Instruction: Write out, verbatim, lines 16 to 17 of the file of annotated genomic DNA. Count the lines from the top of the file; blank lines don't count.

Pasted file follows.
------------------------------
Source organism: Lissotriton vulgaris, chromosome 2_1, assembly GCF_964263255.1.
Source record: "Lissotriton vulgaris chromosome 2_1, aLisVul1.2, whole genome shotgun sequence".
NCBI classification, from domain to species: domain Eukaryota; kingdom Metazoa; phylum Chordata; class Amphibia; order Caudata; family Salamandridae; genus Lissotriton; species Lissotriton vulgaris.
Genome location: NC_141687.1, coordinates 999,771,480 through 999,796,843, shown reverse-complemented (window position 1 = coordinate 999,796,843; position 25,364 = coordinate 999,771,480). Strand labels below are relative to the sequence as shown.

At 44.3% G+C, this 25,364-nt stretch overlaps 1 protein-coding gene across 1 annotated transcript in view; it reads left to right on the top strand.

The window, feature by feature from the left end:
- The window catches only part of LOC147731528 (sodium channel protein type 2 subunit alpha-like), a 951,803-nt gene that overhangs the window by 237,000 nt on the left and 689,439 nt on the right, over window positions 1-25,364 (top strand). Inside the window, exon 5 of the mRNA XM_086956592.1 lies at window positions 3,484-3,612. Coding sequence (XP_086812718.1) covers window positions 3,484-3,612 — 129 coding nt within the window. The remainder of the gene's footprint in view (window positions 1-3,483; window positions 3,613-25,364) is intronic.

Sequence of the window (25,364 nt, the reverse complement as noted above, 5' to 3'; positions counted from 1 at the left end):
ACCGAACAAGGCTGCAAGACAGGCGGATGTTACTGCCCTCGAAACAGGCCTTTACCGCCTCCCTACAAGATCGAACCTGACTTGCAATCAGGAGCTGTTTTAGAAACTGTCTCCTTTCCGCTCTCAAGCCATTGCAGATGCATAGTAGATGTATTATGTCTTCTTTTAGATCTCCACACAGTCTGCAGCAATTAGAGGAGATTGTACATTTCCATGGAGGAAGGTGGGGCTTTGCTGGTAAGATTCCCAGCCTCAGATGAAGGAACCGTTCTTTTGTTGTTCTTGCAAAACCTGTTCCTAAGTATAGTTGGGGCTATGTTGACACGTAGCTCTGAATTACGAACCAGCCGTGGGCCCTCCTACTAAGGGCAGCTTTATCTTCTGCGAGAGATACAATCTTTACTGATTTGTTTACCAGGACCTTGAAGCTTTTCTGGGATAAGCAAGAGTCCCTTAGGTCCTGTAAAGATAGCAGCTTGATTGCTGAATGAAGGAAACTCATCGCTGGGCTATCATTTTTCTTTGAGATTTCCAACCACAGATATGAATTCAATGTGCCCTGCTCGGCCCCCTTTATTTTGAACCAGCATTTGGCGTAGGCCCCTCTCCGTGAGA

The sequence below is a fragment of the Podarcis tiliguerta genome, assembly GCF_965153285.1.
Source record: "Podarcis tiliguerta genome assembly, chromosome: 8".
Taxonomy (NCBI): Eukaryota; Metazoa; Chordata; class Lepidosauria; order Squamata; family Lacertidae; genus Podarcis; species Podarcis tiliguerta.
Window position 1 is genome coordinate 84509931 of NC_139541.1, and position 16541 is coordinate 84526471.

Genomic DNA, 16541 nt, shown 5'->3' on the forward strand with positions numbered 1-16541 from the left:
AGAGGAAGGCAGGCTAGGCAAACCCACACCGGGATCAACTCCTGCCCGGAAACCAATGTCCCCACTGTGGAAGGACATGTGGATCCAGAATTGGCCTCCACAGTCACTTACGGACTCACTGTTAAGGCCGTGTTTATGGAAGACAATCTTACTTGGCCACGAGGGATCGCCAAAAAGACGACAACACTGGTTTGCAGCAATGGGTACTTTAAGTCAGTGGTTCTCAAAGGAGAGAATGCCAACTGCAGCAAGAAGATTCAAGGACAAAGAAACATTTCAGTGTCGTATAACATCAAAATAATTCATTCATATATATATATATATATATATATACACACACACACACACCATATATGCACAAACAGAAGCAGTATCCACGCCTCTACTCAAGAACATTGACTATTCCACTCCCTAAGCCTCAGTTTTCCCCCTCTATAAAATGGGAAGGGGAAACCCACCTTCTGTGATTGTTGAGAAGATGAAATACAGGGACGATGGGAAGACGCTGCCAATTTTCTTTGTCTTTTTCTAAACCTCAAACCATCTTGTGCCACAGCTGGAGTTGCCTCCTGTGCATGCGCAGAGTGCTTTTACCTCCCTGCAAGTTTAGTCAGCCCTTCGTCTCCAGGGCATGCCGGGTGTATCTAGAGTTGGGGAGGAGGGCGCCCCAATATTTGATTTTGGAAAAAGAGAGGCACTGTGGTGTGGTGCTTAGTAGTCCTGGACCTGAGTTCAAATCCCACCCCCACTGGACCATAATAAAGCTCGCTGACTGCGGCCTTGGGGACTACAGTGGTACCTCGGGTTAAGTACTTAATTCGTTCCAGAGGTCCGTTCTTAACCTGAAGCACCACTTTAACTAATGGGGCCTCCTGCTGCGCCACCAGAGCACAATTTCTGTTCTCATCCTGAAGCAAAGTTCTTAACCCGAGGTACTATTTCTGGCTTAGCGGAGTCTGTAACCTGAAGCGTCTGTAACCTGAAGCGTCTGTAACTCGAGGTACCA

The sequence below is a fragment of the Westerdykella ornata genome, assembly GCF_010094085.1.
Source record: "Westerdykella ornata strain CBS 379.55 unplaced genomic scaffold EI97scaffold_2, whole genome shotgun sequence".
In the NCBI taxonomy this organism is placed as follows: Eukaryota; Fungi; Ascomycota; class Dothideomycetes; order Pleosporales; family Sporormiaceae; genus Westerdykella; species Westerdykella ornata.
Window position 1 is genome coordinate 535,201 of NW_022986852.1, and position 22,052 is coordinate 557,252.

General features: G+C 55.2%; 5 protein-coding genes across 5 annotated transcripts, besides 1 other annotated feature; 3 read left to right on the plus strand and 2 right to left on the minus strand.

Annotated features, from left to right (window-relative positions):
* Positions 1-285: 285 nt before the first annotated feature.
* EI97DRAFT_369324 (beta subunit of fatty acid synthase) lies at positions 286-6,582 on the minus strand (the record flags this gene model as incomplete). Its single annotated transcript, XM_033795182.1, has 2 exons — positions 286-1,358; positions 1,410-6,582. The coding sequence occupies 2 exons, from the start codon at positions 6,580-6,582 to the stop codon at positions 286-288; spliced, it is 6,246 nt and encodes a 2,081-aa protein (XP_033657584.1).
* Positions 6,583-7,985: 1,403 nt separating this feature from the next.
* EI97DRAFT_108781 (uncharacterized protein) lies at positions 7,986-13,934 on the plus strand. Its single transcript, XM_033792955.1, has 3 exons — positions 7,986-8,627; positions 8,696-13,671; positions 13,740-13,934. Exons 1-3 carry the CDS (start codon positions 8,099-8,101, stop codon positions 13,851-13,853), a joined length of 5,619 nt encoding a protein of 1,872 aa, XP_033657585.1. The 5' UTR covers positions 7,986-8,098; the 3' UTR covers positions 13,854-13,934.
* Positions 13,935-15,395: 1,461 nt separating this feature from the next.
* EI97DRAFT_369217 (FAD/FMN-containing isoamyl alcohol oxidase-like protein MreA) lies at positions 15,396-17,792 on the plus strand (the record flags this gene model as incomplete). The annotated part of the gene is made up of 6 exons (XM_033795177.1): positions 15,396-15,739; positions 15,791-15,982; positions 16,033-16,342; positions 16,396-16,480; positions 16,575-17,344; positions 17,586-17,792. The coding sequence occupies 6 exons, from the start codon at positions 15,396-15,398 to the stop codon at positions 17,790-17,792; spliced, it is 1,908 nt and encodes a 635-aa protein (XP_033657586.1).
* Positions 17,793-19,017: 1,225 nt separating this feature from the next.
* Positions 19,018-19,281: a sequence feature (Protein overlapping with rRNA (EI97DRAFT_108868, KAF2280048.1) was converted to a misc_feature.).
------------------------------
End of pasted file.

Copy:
The sequence below is a fragment of the Westerdykella ornata genome, assembly GCF_010094085.1.
Source record: "Westerdykella ornata strain CBS 379.55 unplaced genomic scaffold EI97scaffold_2, whole genome shotgun sequence".